Baylor University’s communication sciences and disorders department will soon expand its operations – after announcing that it’s receiving an anonymous $10 million dollar alumni gift.
That gift, officials say, will help fund department improvements, such as modernizing facilities, creating new faculty positions and expanding the department’s support services. Michaela Ritter is the interim department chair and an associate professor of communication sciences and disorders. She says the gift will fund an endowed chair position as well as expand the department’s master’s program.
“We have over 300 applicants each year who apply for our graduate program and we’re only able to take about 15 percent per semester, sometimes even 10," Ritter said. "So this endowment is definitely, with an increase in faculty, is going to give us the ability to grow our program as far as our graduates students.”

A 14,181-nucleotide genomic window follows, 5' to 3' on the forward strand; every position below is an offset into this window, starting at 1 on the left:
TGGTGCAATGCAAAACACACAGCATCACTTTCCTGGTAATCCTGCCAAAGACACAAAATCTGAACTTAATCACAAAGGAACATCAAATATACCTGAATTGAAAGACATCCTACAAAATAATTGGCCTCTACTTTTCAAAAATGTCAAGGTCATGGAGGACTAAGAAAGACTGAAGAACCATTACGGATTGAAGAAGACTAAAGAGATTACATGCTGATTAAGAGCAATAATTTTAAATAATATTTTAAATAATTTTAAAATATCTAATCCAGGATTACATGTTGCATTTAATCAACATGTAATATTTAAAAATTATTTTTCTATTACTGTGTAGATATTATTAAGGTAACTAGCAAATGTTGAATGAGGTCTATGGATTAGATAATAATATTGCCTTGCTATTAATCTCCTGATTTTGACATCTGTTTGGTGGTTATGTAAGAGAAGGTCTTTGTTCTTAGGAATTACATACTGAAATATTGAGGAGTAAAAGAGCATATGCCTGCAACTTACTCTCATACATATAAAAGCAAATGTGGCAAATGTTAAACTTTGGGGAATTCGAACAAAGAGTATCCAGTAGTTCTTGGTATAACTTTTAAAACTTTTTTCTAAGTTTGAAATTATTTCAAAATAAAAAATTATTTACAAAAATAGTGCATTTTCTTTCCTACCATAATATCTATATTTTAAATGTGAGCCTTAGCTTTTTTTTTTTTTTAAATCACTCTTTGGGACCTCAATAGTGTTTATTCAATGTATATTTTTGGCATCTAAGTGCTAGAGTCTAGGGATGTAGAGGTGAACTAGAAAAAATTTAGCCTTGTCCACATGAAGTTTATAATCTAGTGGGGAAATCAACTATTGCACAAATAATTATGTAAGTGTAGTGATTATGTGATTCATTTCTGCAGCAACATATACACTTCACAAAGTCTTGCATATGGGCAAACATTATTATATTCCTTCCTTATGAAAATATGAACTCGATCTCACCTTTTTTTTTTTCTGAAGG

And those students, faculty and staff will all relocate, from Neil Morris Hall to the Cashion Academic Building, where Ritter says the program can double their efforts. Currently, the department’s clinic aids about 150 clients in the Central Texas area. But with the move, they’ll have access to an 18,000 square-foot space that will be renovated for clinical work, which will allow them to reach up to 300 clients.
“And now with this building we have the room to serve this patient population. So this is exciting, you can tell this is transforming – without a doubt," Ritter said.
The renovation to the building is expected to be complete in the fall of 2016. The department’s new location will also house classroom and lab spaces. For graduate student Kelsey Fritscher, the transformative alumni gift will not only allow to the program to help grow in size, but in its efforts to help the community.
“Baylor will have more graduate students and that’s awesome, but I think we’ll also be able to reach out and effect our community," Fritscher said. "Because we can only take so many patients and clients now because of the size of our building, the size our resources and the size of our students.”
The gift, Ritter said, would also potentially allow for the creation of a doctorate program in communication sciences and disorders.